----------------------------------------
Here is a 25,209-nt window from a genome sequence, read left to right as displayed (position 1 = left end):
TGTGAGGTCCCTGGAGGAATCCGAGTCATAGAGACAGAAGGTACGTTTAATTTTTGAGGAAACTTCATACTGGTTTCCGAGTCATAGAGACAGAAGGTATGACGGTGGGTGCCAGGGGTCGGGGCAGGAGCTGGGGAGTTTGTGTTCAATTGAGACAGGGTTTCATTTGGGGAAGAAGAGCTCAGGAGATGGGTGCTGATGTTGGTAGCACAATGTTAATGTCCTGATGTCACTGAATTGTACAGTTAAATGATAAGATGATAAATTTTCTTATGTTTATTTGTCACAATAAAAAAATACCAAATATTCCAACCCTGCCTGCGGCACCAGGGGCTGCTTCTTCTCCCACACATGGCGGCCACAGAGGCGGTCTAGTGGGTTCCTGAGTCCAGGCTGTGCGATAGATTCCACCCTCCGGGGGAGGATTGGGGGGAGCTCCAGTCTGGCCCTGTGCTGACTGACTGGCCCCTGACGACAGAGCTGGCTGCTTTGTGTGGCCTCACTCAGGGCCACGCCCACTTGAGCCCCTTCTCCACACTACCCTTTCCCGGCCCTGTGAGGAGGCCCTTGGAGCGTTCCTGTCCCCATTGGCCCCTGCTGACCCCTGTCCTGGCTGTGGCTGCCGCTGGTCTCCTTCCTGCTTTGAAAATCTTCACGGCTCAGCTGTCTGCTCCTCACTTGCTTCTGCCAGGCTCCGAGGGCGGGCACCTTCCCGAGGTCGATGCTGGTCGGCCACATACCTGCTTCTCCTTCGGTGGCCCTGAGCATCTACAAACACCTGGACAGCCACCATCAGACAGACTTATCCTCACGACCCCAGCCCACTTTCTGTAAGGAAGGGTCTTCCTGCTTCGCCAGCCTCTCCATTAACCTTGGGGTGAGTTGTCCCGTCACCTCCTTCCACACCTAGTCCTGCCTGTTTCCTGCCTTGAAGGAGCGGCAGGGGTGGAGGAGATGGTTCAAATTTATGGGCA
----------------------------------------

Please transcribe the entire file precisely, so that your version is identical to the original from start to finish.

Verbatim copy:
Here is a 25,209-nt window from a genome sequence, read left to right as displayed (position 1 = left end):
TGTGAGGTCCCTGGAGGAATCCGAGTCATAGAGACAGAAGGTACGTTTAATTTTTGAGGAAACTTCATACTGGTTTCCGAGTCATAGAGACAGAAGGTATGACGGTGGGTGCCAGGGGTCGGGGCAGGAGCTGGGGAGTTTGTGTTCAATTGAGACAGGGTTTCATTTGGGGAAGAAGAGCTCAGGAGATGGGTGCTGATGTTGGTAGCACAATGTTAATGTCCTGATGTCACTGAATTGTACAGTTAAATGATAAGATGATAAATTTTCTTATGTTTATTTGTCACAATAAAAAAATACCAAATATTCCAACCCTGCCTGCGGCACCAGGGGCTGCTTCTTCTCCCACACATGGCGGCCACAGAGGCGGTCTAGTGGGTTCCTGAGTCCAGGCTGTGCGATAGATTCCACCCTCCGGGGGAGGATTGGGGGGAGCTCCAGTCTGGCCCTGTGCTGACTGACTGGCCCCTGACGACAGAGCTGGCTGCTTTGTGTGGCCTCACTCAGGGCCACGCCCACTTGAGCCCCTTCTCCACACTACCCTTTCCCGGCCCTGTGAGGAGGCCCTTGGAGCGTTCCTGTCCCCATTGGCCCCTGCTGACCCCTGTCCTGGCTGTGGCTGCCGCTGGTCTCCTTCCTGCTTTGAAAATCTTCACGGCTCAGCTGTCTGCTCCTCACTTGCTTCTGCCAGGCTCCGAGGGCGGGCACCTTCCCGAGGTCGATGCTGGTCGGCCACATACCTGCTTCTCCTTCGGTGGCCCTGAGCATCTACAAACACCTGGACAGCCACCATCAGACAGACTTATCCTCACGACCCCAGCCCACTTTCTGTAAGGAAGGGTCTTCCTGCTTCGCCAGCCTCTCCATTAACCTTGGGGTGAGTTGTCCCGTCACCTCCTTCCACACCTAGTCCTGCCTGTTTCCTGCCTTGAAGGAGCGGCAGGGGTGGAGGAGATGGTTCAAATTTATGGGCA